You might think that ie and eg, being abbreviations for the Latin phrases id est and exempli gratia respectively, would be acceptable in French, which is simply Very Late Latin. You would be wrong. The French style site Points de langue has a page on the topic, pointing out that French already has perfectly good, and transparent, abbreviations “« c.-à-d. », qui se prononce « c’est-à-dire »” and “« p. ex.”, qui se prononce « par exemple ».” Why import two others, along with the controversies over how to write them (with or without spaces and periods) and the uncertainty over how to pronounce them (in English, “eye ee” and “ee gee” or “that is” and “for example”)? The answer, apparently, is “pour paraître dans le goût anglo-saxon.” La Grande Rousse, from whom I got the link (and who is back from hiatus, hurray!) is standing, as always, on the barricades, trying to stem the anglocentric tide.


  1. If you ask me, not that anyone ever has, “ie” and “eg” are only abbreviations for Latin in a strictly etymological sense.
    Having thus inaugurated the study of the phenomenon of Lexified Abbreviates, I will add that Swedish “bh” (pronounced “behå” like the letters) meaning “bra” (itself an LA, as I shall now call them – how many “teen”s know that this is short for something, never mind what? ) is derived from “bysthållare”, but the latter is effectively defunct.
    Also the Dutch tourist board is called “VVV” and my Dutch tutor (-book) insisted that nobody has the least idea what it stands for. And quite right too.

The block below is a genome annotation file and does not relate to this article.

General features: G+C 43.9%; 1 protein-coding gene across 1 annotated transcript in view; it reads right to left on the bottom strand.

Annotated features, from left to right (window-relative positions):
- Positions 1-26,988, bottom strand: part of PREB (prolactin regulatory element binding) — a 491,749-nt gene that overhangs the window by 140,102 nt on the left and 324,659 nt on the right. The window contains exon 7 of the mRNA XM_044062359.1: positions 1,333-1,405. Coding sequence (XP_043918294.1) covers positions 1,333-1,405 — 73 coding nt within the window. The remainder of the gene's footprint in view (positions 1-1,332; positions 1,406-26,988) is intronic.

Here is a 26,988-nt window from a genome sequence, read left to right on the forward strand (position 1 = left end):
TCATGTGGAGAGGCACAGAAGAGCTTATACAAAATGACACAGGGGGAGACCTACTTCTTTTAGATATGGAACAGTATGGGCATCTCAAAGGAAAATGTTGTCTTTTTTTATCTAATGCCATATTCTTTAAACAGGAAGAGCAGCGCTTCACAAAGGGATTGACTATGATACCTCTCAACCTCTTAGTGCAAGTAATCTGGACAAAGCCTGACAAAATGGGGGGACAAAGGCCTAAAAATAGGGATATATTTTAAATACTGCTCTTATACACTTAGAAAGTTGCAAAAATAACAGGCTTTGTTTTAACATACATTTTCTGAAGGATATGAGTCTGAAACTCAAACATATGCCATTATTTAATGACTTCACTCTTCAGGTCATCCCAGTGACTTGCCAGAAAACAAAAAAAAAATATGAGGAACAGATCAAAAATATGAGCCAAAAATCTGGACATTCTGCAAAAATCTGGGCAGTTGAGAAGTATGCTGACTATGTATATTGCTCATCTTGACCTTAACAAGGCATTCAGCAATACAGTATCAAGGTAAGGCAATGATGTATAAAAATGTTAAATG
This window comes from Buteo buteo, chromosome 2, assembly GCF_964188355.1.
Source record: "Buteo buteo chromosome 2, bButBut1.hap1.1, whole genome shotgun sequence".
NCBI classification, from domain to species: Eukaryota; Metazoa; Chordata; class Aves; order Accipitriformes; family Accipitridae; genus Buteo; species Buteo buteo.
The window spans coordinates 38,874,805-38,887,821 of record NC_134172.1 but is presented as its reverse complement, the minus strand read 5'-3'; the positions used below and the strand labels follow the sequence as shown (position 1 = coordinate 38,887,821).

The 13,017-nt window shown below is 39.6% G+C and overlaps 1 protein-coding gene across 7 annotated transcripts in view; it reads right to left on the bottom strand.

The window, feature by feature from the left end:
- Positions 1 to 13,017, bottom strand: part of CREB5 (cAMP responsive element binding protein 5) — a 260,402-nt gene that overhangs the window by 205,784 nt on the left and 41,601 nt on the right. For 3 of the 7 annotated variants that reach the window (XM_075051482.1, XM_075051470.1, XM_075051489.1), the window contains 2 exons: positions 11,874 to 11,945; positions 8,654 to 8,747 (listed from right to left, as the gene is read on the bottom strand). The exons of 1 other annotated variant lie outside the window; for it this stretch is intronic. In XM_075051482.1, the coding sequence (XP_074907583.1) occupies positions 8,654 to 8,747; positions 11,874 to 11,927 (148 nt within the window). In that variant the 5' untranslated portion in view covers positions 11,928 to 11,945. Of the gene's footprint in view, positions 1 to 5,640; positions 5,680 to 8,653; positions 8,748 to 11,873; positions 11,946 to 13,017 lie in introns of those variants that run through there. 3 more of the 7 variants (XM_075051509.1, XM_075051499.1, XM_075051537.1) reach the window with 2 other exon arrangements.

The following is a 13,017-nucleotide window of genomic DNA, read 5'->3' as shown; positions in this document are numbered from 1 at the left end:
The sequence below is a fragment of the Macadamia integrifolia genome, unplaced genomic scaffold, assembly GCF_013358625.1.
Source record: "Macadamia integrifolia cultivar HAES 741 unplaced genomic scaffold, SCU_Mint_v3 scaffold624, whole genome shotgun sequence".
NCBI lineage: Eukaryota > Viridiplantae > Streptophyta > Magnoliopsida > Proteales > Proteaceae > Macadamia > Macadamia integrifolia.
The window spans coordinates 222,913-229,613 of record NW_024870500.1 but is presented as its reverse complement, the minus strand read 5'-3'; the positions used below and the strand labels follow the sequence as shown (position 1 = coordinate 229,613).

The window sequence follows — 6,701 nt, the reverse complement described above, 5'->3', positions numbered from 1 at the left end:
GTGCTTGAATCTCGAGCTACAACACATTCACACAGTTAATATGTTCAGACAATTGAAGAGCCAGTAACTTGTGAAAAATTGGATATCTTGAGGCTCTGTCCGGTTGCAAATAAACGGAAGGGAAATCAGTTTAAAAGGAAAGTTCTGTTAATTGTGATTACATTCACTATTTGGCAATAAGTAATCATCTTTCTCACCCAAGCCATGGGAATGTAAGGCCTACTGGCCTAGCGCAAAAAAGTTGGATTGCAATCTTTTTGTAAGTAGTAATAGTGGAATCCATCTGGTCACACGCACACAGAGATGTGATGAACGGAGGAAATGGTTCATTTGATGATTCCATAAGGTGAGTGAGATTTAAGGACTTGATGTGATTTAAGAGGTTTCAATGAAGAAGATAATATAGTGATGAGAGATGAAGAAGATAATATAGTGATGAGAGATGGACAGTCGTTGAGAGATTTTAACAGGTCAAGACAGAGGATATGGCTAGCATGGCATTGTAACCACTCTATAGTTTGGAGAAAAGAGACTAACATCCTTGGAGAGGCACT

2. > (in English, “eye ee” and “ee gee” or “that is” and “for example”)
    The prescriptivist in me jumps up to assert that “eye ee” and “ee gee” are not proper in spoken English. Similarly that “viz.” should always be pronounced, “namely”.

  3. And here’s an interesting question: why is “etc.” pronounced “etcetera” instead of “and so forth”?

  4. When it’s not pronounced “ekt,” that is. That is an interesting question. Possibly because there isn’t one clear English realization; you could say “and so forth,” “and so on,” “and the like,” &c &c. But why does everyone know the Latin when nobody knows it for ie and eg?

  5. The correct pronunciation of etc. is exetra. Also, i.e. means “for example,” and e.g. means “that is,” (there really is no difference anyway.).
    Sorry, pet peeves ;) (exetra does happen to be a real Latin word though…)

  6. exetra does happen to be a real Latin word though
    It’s not in LSJ or the Oxford dictionary; what does it mean?

  7. I assume that you, Mr. Hat, or someone in your circle of a prescriptivist bent has already posted/muttered under the breath/screamed at the walls about the fact the many folks these days seem to use “i.e.” for “e.g.” But never vice versa, at least not that I’ve noticed.

  8. Do you pronounce & as “and” or as “et”? I’ve seen it written &cet.